Wednesday, November 24, 2004

Republicans and the Pork Barrel

Josh Marshall had a recent post quoting the Boston Globe on the Republican Congress and the “pork barrel”. Here is the relevant paragraph:

Congressional conference committees, charged with reconciling differences between House- and Senate-passed versions of the same legislation, have become dramatically more powerful in shaping bills. The panels, made up of a small group of lawmakers appointed by leaders in both parties, added a record 3,407 "pork barrel" projects to appropriations bills for this year's federal budget, items that were never debated or voted on beforehand by the House and Senate and whose congressional patrons are kept secret. This compares to just 47 projects added in conference committee in 1994, the last year of Democratic control.

Conference committees are a key part of the legislative process in the U.S. The Globe article notes that Republicans disproportionately dominate them these days.

As Larry King says when he goes to commercial: “More to come”. And they call themselves fiscal conservatives.

There is more on this today from the Boston Globe.


All this is relevant to the matter of political reputation. The Democrats and the Liberals/NDP in Canada have, over the decades, had the reputation of being parties that favoured lots of government spending and big deficits (and higher taxes), while Republicans there and Conservatives here, are reputed to stand for the opposite. The reality of the last 10 years has been that the federal Liberals here and the Clinton Democrats have been the fiscal conservatives, while we have seen governments, such as the Harris Conservatives in Ontario and the Bush Republicans in the U.S., who continue to pay lip service to the idea of lower deficits while cheerfully doing little or nothing about it. What they really believe in are tax cuts whatever the consequences might be. This admittedly oversimplifies a complex reality (and has nothing to do with the merits of a Keynesian approach to fiscal management), but that is what reputations are: simplifications of reality.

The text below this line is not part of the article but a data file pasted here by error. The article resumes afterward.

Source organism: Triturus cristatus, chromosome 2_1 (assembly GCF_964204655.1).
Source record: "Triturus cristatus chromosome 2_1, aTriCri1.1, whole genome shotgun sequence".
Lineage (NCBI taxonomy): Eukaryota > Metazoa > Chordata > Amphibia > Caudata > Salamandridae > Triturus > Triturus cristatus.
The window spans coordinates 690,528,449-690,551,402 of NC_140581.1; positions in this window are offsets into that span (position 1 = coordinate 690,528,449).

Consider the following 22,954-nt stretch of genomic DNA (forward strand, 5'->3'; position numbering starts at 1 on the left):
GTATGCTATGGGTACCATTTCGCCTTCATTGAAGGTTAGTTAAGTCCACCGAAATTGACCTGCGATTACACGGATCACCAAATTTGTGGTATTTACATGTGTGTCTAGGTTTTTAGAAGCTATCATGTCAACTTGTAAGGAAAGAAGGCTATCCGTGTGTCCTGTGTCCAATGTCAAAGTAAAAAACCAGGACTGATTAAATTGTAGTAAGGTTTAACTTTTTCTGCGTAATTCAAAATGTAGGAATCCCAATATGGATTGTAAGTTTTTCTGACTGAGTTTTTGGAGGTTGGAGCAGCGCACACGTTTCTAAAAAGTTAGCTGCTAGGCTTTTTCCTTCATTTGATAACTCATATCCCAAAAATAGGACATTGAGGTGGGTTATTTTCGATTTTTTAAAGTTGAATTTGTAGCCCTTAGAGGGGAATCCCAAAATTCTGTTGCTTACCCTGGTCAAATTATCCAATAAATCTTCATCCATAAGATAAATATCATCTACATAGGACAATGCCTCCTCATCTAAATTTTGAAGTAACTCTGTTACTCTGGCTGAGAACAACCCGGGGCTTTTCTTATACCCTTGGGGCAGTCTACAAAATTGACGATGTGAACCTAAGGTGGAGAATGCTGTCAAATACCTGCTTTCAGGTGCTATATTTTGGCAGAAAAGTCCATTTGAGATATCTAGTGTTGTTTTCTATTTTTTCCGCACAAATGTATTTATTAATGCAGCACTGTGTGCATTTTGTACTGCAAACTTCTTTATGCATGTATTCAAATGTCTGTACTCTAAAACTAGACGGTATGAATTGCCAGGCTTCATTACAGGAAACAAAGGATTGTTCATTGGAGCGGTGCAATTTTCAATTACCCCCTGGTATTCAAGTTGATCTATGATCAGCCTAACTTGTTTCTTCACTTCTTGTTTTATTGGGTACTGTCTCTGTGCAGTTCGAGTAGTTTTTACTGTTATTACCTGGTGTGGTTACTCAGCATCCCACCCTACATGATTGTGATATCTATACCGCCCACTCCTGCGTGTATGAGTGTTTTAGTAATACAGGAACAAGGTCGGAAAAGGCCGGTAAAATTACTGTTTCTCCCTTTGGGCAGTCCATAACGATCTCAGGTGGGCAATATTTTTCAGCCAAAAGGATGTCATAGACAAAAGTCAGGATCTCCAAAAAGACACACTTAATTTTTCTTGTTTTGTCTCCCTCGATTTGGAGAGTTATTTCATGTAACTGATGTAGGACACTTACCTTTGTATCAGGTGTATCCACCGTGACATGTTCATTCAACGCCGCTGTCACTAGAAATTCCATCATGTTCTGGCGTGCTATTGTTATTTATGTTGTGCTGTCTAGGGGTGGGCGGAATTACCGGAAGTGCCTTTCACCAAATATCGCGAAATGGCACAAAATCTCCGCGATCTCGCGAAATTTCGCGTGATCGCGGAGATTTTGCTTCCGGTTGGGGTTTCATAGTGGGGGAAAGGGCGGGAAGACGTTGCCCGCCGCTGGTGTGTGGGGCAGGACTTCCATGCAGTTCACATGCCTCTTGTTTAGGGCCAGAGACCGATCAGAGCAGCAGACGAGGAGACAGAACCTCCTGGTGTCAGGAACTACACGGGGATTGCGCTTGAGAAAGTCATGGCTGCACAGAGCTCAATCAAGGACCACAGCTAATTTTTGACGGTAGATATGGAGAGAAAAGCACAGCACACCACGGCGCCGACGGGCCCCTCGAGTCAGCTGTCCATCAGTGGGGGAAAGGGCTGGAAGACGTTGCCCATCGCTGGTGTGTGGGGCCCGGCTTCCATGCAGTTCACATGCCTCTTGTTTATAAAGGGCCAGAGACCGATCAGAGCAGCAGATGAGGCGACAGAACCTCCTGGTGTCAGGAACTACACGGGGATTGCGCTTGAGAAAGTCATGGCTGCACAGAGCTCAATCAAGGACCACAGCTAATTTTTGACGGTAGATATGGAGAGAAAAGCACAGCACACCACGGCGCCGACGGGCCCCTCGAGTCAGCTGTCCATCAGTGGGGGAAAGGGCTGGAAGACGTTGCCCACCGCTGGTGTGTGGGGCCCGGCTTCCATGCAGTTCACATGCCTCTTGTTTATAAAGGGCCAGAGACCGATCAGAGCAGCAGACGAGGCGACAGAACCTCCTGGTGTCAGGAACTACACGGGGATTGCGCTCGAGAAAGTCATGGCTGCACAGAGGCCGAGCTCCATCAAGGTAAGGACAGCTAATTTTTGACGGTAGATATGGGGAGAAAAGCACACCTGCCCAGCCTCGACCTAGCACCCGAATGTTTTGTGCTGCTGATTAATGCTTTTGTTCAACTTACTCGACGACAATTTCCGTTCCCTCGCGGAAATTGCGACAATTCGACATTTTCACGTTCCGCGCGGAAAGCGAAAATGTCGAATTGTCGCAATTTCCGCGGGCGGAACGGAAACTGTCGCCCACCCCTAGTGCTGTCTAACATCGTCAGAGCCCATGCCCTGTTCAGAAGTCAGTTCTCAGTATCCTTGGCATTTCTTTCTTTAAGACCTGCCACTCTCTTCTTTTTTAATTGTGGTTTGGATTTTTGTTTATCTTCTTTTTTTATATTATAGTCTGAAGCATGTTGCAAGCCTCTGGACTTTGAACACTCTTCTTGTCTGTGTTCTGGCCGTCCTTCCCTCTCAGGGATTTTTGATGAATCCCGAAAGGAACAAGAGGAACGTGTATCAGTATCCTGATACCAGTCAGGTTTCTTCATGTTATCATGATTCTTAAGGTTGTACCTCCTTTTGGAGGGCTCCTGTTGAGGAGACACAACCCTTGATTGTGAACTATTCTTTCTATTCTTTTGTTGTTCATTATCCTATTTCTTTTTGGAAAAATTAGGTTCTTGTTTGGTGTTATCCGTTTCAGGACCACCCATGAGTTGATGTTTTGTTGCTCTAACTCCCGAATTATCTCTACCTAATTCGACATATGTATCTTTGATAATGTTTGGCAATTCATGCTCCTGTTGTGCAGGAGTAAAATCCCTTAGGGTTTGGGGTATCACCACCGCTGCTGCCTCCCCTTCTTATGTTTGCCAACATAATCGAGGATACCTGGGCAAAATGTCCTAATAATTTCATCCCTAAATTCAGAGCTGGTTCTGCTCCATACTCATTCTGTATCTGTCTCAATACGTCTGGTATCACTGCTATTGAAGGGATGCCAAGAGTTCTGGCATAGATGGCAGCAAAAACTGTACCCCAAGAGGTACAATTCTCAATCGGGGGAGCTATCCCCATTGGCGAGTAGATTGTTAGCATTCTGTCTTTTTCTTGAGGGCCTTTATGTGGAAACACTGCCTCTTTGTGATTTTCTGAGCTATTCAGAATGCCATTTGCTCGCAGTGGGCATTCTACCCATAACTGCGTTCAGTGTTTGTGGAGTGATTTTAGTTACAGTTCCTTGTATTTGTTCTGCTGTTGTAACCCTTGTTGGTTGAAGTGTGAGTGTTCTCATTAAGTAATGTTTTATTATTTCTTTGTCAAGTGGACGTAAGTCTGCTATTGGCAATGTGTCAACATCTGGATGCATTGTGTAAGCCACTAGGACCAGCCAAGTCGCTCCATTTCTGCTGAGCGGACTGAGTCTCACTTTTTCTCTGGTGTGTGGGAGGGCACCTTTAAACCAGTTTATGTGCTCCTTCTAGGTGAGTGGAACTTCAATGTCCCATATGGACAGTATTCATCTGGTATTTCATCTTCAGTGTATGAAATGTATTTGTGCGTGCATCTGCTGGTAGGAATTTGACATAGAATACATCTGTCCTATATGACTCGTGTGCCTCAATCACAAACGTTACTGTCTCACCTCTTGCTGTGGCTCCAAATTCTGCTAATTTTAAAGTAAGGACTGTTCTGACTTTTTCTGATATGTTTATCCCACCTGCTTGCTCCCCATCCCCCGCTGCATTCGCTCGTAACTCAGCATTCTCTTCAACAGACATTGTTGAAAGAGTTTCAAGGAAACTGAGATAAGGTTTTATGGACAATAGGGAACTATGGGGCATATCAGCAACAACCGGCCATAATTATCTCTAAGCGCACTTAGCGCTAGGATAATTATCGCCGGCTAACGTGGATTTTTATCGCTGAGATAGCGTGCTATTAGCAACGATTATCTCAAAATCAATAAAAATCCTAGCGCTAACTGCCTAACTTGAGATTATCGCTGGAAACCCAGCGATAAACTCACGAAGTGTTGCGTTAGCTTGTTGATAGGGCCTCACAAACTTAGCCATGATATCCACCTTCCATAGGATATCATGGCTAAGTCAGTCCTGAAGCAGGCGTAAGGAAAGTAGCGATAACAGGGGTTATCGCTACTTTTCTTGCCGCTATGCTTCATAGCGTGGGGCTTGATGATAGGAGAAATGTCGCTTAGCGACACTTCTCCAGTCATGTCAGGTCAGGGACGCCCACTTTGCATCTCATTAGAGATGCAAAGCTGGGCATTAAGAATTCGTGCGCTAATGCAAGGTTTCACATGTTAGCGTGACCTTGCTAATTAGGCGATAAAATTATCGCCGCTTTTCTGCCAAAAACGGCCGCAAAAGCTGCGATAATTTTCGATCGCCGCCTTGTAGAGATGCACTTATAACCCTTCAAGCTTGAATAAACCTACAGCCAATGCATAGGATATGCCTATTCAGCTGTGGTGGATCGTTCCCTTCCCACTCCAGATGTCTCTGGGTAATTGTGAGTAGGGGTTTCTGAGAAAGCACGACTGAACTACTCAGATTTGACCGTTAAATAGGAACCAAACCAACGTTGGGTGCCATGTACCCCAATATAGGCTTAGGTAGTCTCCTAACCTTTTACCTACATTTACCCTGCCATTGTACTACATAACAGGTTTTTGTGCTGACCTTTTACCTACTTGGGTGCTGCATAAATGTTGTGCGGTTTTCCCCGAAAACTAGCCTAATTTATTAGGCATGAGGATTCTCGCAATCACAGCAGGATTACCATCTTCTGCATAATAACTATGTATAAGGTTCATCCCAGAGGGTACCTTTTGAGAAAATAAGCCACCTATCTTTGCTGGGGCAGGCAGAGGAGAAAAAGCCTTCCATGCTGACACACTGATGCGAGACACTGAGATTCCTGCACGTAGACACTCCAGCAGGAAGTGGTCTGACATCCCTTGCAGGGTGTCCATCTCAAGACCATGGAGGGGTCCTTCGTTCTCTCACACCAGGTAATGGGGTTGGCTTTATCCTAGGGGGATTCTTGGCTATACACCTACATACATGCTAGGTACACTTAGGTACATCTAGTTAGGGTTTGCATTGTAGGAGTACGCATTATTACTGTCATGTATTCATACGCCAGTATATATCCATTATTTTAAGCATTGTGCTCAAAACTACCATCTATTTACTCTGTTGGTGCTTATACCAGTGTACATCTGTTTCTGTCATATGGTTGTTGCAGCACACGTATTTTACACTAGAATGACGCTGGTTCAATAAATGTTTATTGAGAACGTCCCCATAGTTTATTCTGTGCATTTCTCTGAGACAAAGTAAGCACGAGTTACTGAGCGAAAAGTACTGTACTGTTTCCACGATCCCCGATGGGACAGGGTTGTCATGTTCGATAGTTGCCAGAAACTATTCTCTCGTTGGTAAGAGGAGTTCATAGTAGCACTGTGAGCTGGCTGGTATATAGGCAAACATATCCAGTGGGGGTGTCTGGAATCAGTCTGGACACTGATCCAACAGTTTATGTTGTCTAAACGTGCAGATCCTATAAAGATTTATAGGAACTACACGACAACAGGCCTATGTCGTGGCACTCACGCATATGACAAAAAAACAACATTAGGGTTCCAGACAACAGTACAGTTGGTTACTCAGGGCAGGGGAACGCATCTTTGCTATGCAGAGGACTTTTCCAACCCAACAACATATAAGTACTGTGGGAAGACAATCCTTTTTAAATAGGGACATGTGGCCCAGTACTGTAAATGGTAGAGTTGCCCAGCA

I don’t think this newer brand of conservatism has yet altered traditional reputations, much to the advantage at the moment of the Conservatives/Republicans, but the reputations are built on perceptions that can change slowly over time given long enough exposure of the public to new realities. The public in Canada and the U.S. do like the idea of balanced budgets at the present time. This certainly helps the Martin Liberals. So far they are willing to forgive Mr. Bush his fiscal performance. However, his second term could test the limits of this particular reputation.

And all this would be thrown into turmoil if there were to be a deep recession.

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